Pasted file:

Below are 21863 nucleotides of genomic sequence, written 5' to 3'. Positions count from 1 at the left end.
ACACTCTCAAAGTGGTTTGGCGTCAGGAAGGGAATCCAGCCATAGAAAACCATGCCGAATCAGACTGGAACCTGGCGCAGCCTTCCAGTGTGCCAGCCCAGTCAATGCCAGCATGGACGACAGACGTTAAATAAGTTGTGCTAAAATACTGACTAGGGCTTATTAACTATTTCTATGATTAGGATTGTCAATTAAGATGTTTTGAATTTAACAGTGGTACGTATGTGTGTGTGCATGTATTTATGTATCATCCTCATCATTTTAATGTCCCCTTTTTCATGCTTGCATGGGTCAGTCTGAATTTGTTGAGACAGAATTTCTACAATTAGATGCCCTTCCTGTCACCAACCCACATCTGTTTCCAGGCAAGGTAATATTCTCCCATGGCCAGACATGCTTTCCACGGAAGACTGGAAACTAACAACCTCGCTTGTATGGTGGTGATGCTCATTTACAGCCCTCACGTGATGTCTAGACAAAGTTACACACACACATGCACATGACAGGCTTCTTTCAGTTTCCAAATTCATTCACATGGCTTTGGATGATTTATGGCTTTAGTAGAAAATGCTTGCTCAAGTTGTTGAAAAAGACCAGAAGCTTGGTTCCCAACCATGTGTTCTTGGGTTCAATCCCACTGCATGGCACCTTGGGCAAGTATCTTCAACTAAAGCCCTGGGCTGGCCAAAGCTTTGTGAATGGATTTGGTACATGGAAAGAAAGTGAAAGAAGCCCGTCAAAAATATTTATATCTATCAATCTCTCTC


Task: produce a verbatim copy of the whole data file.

Below are 21863 nucleotides of genomic sequence, written 5' to 3'. Positions count from 1 at the left end.
ACACTCTCAAAGTGGTTTGGCGTCAGGAAGGGAATCCAGCCATAGAAAACCATGCCGAATCAGACTGGAACCTGGCGCAGCCTTCCAGTGTGCCAGCCCAGTCAATGCCAGCATGGACGACAGACGTTAAATAAGTTGTGCTAAAATACTGACTAGGGCTTATTAACTATTTCTATGATTAGGATTGTCAATTAAGATGTTTTGAATTTAACAGTGGTACGTATGTGTGTGTGCATGTATTTATGTATCATCCTCATCATTTTAATGTCCCCTTTTTCATGCTTGCATGGGTCAGTCTGAATTTGTTGAGACAGAATTTCTACAATTAGATGCCCTTCCTGTCACCAACCCACATCTGTTTCCAGGCAAGGTAATATTCTCCCATGGCCAGACATGCTTTCCACGGAAGACTGGAAACTAACAACCTCGCTTGTATGGTGGTGATGCTCATTTACAGCCCTCACGTGATGTCTAGACAAAGTTACACACACACATGCACATGACAGGCTTCTTTCAGTTTCCAAATTCATTCACATGGCTTTGGATGATTTATGGCTTTAGTAGAAAATGCTTGCTCAAGTTGTTGAAAAAGACCAGAAGCTTGGTTCCCAACCATGTGTTCTTGGGTTCAATCCCACTGCATGGCACCTTGGGCAAGTATCTTCAACTAAAGCCCTGGGCTGGCCAAAGCTTTGTGAATGGATTTGGTACATGGAAAGAAAGTGAAAGAAGCCCGTCAAAAATATTTATATCTATCAATCTCTCTC